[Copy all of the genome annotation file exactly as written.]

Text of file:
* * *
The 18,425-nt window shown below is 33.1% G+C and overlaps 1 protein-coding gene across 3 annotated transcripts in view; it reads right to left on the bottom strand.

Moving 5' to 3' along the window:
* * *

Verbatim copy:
The 18,425-nt window shown below is 33.1% G+C and overlaps 1 protein-coding gene across 3 annotated transcripts in view; it reads right to left on the bottom strand.

Moving 5' to 3' along the window: